Detection of Tropical Overshooting Cloud Tops Using Himawari-8 Imagery
Overshooting convective cloud Top (OT)-accompanied clouds can cause severe weather conditions, such as lightning, strong winds, and heavy rainfall. The distribution and behavior of OTs can affect regional and global climate systems. In this paper, we propose a new approach for OT detection by using machine learning methods with multiple infrared images and their derived features. Himawari-8 satellite images were used as the main input data, and binary detection (OT or nonOT) with class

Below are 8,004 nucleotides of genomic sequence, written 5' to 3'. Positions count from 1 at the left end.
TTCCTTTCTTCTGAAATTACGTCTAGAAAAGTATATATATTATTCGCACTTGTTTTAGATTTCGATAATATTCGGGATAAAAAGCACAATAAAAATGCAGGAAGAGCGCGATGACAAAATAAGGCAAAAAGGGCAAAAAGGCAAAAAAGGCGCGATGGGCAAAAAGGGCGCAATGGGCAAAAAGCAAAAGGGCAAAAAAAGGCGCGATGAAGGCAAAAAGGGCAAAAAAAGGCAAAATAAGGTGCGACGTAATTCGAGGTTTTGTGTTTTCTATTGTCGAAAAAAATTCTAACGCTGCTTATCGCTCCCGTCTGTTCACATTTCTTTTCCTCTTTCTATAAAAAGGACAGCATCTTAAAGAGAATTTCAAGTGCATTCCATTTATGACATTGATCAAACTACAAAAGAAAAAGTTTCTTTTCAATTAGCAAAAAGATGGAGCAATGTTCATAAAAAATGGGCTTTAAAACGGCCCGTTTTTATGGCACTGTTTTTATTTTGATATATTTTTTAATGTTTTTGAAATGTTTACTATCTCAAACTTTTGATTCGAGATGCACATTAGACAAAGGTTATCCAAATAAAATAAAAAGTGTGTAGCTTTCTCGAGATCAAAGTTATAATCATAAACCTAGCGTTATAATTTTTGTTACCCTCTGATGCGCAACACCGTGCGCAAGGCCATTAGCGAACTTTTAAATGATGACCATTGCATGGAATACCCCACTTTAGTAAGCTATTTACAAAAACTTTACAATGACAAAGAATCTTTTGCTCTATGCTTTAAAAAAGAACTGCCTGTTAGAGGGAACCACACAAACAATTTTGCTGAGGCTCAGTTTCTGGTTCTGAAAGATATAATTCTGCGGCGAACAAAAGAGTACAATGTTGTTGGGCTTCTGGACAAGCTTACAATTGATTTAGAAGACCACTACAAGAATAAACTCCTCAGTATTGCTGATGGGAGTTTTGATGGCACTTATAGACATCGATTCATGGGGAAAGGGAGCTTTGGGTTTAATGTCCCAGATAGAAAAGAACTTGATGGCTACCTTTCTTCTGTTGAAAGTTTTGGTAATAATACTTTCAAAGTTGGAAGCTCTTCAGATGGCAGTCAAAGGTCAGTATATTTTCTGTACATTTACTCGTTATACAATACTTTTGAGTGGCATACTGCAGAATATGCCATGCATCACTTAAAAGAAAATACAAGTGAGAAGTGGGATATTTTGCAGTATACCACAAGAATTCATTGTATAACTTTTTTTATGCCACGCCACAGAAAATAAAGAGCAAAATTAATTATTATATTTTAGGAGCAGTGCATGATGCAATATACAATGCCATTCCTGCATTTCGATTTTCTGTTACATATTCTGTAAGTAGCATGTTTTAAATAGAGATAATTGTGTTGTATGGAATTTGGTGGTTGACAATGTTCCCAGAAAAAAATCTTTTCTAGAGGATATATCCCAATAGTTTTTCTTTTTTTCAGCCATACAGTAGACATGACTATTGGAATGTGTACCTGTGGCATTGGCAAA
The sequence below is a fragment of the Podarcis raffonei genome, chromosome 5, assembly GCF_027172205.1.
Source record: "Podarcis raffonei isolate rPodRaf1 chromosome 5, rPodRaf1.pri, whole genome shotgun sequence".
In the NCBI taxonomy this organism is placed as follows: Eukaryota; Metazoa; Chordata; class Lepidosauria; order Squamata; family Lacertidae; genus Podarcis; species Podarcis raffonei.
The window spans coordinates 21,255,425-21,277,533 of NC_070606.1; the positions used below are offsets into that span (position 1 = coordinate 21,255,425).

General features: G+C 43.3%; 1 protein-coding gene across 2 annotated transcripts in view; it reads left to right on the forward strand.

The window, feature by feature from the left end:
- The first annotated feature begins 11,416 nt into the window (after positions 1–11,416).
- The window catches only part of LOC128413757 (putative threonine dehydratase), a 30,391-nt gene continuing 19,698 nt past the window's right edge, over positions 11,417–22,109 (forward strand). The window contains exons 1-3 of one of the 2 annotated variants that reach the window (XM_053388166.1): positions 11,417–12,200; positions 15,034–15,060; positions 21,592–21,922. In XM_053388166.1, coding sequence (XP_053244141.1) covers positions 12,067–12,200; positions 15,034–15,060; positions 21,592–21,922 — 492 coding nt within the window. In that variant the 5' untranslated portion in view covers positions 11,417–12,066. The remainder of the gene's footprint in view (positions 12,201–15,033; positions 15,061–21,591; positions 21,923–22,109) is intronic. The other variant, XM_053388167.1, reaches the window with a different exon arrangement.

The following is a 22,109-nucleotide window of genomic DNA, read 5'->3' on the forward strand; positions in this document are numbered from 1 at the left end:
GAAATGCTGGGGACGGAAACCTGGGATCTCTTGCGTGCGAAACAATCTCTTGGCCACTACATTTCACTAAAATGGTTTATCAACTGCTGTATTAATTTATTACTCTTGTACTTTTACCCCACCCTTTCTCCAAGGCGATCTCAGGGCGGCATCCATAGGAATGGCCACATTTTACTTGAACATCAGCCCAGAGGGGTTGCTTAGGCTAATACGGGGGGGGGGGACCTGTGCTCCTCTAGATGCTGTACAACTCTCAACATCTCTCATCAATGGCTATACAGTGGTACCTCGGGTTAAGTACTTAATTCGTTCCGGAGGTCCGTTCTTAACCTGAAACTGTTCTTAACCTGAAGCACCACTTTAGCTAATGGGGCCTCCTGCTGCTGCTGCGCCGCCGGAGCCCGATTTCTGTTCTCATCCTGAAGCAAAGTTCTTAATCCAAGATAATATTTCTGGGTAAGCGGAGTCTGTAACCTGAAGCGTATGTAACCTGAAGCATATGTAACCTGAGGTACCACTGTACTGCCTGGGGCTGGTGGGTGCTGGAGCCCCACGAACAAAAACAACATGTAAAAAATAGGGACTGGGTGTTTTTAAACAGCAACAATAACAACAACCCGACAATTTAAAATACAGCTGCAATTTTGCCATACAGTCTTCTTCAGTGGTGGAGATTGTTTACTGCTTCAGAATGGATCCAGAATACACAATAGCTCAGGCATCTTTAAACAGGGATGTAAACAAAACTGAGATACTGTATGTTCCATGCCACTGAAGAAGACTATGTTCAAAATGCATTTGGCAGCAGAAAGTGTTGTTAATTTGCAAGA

... ty was the output of the machine learning models. Three machine learning techniques-random forest (RF), extremely randomized trees (ERT), and logistic regression (LR)-were used to develop OT classification models to distinguish OT from non-OT. The hindcast validation over the Southeast Asia and West Pacific regions showed that RF performed best, resulting in a mean probabilities of detection (POD) of 77.06% and a mean false alarm ratio (FAR) of 36.13%. Brightness temperature at 11.2 µm (Tb11) and its standard deviation (STD) in a 3 × 3 window size were identified as the most contributing variables for discriminating OT and nonOT classes. The proposed machine learning-based OT detection algorithms produced promising results comparable to or even better than the existing approaches, which are the infrared window (IRW)-texture and water vapor (WV) minus IRW brightness temperature difference (BTD) methods. Satellite remote sensing data have been used for detecting and monitoring OTs. Researchers have proposed various OT detection methods using visible and/or infrared images. Most of the OT detection models are based on infrared images, since infrared imagery can be utilized regardless of image acquisition time, while visible images are only available during the daytime    . There have been two methods widely used for detecting OTs with infrared images. One method is the dual channel difference approach, which uses the brightness temperature (hereafter Tb) difference between water vapor and window channels, documented as the Water Vapor-InfraRed Window channel Brightness Temperature Difference (WV-IRW BTD) in this study (also known as the Dual Channel Difference method)    . However, the method may be inappropriate, since the horizontal advection of stratospheric water vapor not associated with OTs increases the false alarm of OT detection [16, 17] . Furthermore, the threshold used in the method varies depending on the characteristics of the satellite data used, such as spatial resolution and spectral wavelengths [17, 18] . To address this limitation, the second method, the InfraRed Window texture (IRW-texture) algorithm, was developed based on the characteristics of OTs that appear as a group of pixels with low Tb [17, 19] . The IRW-texture method overcomes the over-detection of OTs in the WV-IRW method, as it does not depend on the water vapor distribution in the lower stratosphere and the Tb of a water vapor absorption band  . However, the fixed thresholds used in the IRW-texture method for the characteristics of OTs, such as their size and Tb, would still be insufficient to cover the characteristics of various OT cases  . More recently,  developed a new satellite-based probabilistic OT detection algorithm, producing OT detection results as the probability of occurrence of OTs. Compared to the previous texture-based method, the probabilistic OT detection approach is relatively less affected by the issue of fixed thresholds, but does require additional processing. In , a series of pattern recognition analyses were used to define the anvil cloud extent and assign final OTs with a stepwise rating evaluation method, including a score test, OT shape test, and anvil roundness analysis. Logistic regression was then applied to produce OT probability with numerical weather analysis data. Although the carefully designed processing methods can enhance algorithm performance, the multilevel analyses are time consuming and often produce false alarms. With the rapidly growing volumes of satellite data, a simple but robust detection of OTs is desirable. The goal of this study is to propose machine learning approaches for binary OT detection ("OT occurrence" vs. "no OT occurrence") with class probability, which are dedicated for operational use on Himawari-8 satellite data. The key idea is to find rules or patterns to differentiate OT pixels from nonOT, based on the characteristics of various channels and their spatial features. The objectives of this study are: (1) to develop OT detection models based on machine learning methods including Random Forest (RF), Extremely Randomized Trees (ERT), and Logistic Regression (LR), producing OT results as both binary output (i.e., OT or nonOT) and class probability using various input variables related to the characteristics of OT extracted from Himawari-8 infrared imagery; (2) to evaluate the performance of the OT detection models and examine the contributing input variables to OT classification; and (3) to perform hindcast validation of the OT detection models to assess the reliability of the proposed models. While  used LR to identify OTs from MODIS data for model development and GOES-14 for model evaluation, we propose here to use machine learning-based algorithms as well as LR to detect OTs from Himawari-8 data. As the Himawari-8 Advanced Himawari Imager (AHI) is a geostationary (GEO) imager, it has higher temporal resolution than sun-synchronous or low earth orbiting (LEO) sensors such as MODIS, and has more channels than existing GEO imagers such as the Geostationary Operational Environmental Satellite (GOES), except for GOES-R/GOES-16 and the Multi-functional Transport Satellites (MTSAT) series. To the best of our knowledge, this is the first study where Himawari-8 data have been used for OT detection. Multiple channels from Himawari-8 data could be useful in providing valuable information about the characteristics of OTs. Since Himawari-8 data were directly used to develop OT detection algorithms in this study, the results demonstrate the applicability of the OT detection algorithms to other planned GEO imagers, such as GOES-R/GOES-16 and GEO-KOMPSAT 2A (GK-2A), that have similar characteristics to Himawari-8.